If Justin's argument were to be successful, and the transaction rescinded, then there would be no loan from a trust for the April 2019 loan charge to apply to - but there would be a loan from the employer as you suggest and the potential consequences of that.

If what I believe Justin is suggesting is possible, then could this provide an opportunity for those with outstanding enquiries and a possible April 2019 loan charge to argue this route, and then repay the loan to the employer over a number of years. You'd have to do the calculations to decide if that would present a cheaper option than settling.

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to Lone_Wolf
21st Nov 2018 16:57

You're a wise (if somewhat eccentric) wolf.

Rescission might on occasion be relevant - helpful even - where you were unaware of (the present tax consequences of) what you were doing. I can't see how it is remotely relevant to the April 2019 charge - which can be avoided by repaying the debt beforehand.

I am not moralising - just second guessing what a Tribunal might say. Which is that those who have spent the proceeds of a repayable-on-demand loan [and are therefore unable to repay it before the tax charge arises] are compromised by that extravagance, not by the tax charge. (Contrast the comments in the cases that Justin cites.)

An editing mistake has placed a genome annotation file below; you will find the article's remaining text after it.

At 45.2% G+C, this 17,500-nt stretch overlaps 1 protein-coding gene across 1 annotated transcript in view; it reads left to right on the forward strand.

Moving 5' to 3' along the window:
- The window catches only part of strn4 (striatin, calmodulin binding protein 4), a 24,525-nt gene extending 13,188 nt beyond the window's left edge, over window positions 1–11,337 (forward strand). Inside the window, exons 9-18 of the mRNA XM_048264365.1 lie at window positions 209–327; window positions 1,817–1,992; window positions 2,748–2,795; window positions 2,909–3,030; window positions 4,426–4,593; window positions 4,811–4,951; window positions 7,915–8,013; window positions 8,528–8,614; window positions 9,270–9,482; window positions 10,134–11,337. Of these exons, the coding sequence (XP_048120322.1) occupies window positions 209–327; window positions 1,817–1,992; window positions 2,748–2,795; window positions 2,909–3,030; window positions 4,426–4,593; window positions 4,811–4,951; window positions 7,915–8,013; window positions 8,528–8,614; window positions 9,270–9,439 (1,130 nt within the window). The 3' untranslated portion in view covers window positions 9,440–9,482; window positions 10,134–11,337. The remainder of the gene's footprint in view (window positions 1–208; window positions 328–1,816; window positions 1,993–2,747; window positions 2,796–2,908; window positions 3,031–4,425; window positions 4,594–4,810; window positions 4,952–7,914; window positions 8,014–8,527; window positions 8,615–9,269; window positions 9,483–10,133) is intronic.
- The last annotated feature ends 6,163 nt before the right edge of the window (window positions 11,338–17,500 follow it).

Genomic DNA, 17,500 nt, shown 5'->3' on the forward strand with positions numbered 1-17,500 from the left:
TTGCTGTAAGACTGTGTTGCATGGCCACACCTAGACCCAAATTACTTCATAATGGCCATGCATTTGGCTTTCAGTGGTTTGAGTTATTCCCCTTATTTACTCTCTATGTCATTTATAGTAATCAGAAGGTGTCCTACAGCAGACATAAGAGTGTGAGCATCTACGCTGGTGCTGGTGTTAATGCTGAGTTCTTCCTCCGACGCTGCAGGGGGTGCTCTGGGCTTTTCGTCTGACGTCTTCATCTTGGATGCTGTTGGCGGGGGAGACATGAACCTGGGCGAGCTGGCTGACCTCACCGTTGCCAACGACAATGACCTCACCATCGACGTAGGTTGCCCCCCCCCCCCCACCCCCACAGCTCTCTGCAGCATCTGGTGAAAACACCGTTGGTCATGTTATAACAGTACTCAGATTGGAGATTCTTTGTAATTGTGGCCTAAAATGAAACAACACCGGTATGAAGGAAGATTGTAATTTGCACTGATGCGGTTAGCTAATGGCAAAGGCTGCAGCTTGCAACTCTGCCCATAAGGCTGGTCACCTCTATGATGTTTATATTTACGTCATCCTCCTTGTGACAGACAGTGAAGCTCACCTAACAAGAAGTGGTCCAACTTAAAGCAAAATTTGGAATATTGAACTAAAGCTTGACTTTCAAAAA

Edit: by "present" I meant "immediately consequent" or maybe "concurrent".

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to Justin Bryant
21st Nov 2018 18:04

But, unlike the case link, with EBTs there are four transactions to consider,
not one? The taxpayer’s bad choice of using a tax scheme, the company settling funds, the trustees deciding to make a loan and the taxpayer accepting the terms of that loan.

Given the trustees hold a valuable asset for beneficiaries, which may include minors, surely the trustees would need to be a willing party to any claim for set aside, to protect their position?

If the transactions have not yet caused unexpected tax (eg HMRC out of time to go after employer, taxpayer doesn’t wish to settle) and the loan charge is a new tax that only hits if the loan is not repaid, where is the mistake to be set aside?

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to Justin Bryant
21st Nov 2018 18:40

You’re clutching at straws.

Most of the employers who made the ‘loans’ no longer exist, meaning the ‘loan’ no longer exists as per your argument, which leaves the taxpayer in a worse position.

There is a lot of political pressure on HMRC and the government to only apply the rules on post 2016 loans - whether one agrees with this is a different question.

https://www.parliamentlive.tv/Event/Index/04db0122-8f35-446e-adde-9506e2...

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22nd Nov 2018 10:28

None of the critical comments above are made by people who know what they are talking about here. I suggest you consult with a tax lawyer who can explain this works potentially. Only a tribunal/court will tell you it does not work (and no-one knows the answer there (yet) of course).